Fushimi Momoyama CastleKyoto, Kyoto Prefecture

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  • Fushimi Momoyama Castle in autumn 2
  • Fushimi Momoyama Castle in autumn 3
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  • Fushimi Momoyama Castle in autumn 7
Fushimi Momoyama Castle DATA
Other nameMomoyama Castle, Kobatayama Castle
castle construction1592
address45 Okura, Momoyama-cho, Fushimi-ku, Kyoto-shi, Kyoto Prefecture
Access to Fushimi Momoyama Castle
Approximately 15 minutes walk from Momoyama Station on the JR Nara Line.

HISTORYFushimi Castle was built three times

Fushimi Castle is a castle that was built three times by Toyotomi Hideyoshi and Tokugawa Ieyasu. It is also known as the castle where Toyotomi Hideyoshi met his end. It became an abandoned castle at the beginning of the Edo period, but some of the buildings were relocated to Nijo Castle and other locations. Let's unravel the history of Fushimi Castle.

Shizuki Fushimi Castle
The original Shizuki Fushimi Castle was built in 1591 by Toyotomi Hideyoshi in what is now Yahata City, Kyoto Prefecture, as a retreat after he handed over the title of Kanpaku and Jurakudai in Kyoto to his nephew Toyotomi Hideyoshi. It has been. In 1593, there are records of him having a meeting with Date Masamune and holding a tea party with Tokugawa Ieyasu, Maeda Toshiie, and others at this mansion. It is also believed that many townspeople moved from the castle town of Jurakudai, and place names such as ``Juraku-cho,'' ``Suzaku-cho,'' and ``Shinsenen-cho'' still remain in the surrounding area.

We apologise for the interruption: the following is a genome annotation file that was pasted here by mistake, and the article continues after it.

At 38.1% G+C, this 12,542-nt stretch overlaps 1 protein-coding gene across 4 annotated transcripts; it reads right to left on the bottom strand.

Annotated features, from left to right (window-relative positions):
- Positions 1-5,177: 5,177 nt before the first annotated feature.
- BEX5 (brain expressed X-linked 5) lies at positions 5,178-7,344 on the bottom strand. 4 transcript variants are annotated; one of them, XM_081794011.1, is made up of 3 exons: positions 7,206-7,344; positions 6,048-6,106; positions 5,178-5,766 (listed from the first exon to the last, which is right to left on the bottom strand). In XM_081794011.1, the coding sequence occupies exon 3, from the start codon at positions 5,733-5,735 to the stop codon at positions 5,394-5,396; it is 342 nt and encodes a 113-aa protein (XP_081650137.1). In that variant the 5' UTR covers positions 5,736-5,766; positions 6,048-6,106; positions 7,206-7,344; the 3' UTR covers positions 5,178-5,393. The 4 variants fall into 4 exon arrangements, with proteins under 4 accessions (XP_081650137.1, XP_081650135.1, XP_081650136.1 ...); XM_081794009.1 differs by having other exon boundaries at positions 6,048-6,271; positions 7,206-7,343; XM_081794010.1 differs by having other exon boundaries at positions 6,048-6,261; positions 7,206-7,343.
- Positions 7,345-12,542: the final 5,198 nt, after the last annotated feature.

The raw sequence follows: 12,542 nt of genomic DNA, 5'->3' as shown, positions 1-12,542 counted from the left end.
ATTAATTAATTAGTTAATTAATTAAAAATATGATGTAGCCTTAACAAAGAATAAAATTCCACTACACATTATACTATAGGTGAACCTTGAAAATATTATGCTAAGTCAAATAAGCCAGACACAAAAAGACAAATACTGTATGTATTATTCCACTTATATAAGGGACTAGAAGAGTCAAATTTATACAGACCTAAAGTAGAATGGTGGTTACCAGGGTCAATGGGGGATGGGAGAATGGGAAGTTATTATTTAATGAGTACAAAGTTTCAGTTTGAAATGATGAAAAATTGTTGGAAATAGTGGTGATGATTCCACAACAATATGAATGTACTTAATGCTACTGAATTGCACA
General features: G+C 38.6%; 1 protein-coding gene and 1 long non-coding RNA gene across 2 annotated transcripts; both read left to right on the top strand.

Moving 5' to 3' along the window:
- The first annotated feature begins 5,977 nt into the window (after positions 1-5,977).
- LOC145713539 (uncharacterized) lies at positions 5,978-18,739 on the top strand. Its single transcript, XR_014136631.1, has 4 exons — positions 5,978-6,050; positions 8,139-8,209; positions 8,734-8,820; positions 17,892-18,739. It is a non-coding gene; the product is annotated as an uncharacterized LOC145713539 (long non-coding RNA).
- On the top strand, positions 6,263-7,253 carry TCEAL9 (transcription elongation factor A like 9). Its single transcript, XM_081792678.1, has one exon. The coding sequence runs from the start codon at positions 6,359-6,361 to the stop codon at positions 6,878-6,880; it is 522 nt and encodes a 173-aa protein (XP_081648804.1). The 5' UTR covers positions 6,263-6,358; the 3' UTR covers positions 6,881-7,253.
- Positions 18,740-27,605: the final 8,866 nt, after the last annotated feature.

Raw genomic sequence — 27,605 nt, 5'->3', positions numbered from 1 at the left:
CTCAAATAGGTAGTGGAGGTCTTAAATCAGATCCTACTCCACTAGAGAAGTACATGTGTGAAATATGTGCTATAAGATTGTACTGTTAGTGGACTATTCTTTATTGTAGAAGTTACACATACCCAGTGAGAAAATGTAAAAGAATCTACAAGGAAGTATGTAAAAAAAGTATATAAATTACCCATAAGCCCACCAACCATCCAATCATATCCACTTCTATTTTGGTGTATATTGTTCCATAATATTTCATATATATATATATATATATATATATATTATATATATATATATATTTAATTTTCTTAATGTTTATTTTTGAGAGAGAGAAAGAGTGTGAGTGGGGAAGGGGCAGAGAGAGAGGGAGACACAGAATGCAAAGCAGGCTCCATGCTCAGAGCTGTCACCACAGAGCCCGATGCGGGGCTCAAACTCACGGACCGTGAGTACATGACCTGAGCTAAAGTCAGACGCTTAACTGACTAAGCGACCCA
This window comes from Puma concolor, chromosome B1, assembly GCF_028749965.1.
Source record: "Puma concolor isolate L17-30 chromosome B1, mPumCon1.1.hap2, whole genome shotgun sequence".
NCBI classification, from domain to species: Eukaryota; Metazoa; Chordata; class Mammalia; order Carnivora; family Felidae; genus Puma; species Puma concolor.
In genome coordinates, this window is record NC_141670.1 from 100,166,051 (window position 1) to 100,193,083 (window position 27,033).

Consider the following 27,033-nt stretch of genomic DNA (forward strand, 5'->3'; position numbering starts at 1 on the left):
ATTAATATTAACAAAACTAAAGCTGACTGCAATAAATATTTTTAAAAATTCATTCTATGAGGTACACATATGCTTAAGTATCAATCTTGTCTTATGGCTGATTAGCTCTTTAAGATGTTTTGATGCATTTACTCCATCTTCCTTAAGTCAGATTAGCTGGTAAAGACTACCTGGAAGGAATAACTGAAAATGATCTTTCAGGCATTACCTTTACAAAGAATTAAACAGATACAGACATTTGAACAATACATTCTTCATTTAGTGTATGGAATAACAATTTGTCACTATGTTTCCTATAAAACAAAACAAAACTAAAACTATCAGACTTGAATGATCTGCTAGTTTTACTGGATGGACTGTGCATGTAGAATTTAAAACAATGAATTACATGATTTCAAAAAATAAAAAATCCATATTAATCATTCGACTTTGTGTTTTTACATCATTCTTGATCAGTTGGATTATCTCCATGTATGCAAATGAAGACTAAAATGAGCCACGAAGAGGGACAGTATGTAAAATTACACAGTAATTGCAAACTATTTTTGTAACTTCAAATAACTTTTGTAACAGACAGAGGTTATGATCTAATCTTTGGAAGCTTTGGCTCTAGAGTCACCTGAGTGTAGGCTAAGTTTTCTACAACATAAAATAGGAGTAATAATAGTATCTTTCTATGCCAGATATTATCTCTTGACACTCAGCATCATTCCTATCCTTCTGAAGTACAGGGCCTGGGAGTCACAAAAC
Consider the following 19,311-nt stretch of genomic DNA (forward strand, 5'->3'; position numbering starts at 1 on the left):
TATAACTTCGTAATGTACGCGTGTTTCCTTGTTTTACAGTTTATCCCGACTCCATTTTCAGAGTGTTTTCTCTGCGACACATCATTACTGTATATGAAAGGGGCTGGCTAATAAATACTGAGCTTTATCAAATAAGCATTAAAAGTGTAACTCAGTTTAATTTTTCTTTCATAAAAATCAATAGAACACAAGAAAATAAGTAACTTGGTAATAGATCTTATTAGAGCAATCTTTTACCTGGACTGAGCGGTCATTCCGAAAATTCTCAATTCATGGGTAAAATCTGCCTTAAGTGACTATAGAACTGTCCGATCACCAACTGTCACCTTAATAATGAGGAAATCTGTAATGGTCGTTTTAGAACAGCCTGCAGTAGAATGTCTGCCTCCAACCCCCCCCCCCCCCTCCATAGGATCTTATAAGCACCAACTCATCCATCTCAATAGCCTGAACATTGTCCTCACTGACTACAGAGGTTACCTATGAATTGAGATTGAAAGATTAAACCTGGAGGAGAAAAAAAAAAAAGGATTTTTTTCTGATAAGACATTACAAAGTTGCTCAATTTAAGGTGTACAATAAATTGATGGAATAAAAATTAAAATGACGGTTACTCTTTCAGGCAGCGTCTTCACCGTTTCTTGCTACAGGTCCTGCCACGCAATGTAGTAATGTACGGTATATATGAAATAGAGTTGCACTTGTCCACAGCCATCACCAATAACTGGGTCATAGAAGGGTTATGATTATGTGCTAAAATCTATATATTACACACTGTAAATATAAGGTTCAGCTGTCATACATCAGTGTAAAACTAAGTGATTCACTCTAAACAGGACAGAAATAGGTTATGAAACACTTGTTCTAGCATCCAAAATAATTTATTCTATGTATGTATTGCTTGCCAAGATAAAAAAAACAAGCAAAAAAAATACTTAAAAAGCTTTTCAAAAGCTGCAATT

However, in the same year, peace negotiations with the Ming Dynasty began, and circumstances changed due to the need to show Ming envoys his authority as a ruler, and the birth of Toyotomi Hideyori, and the mansion was renovated into a castle.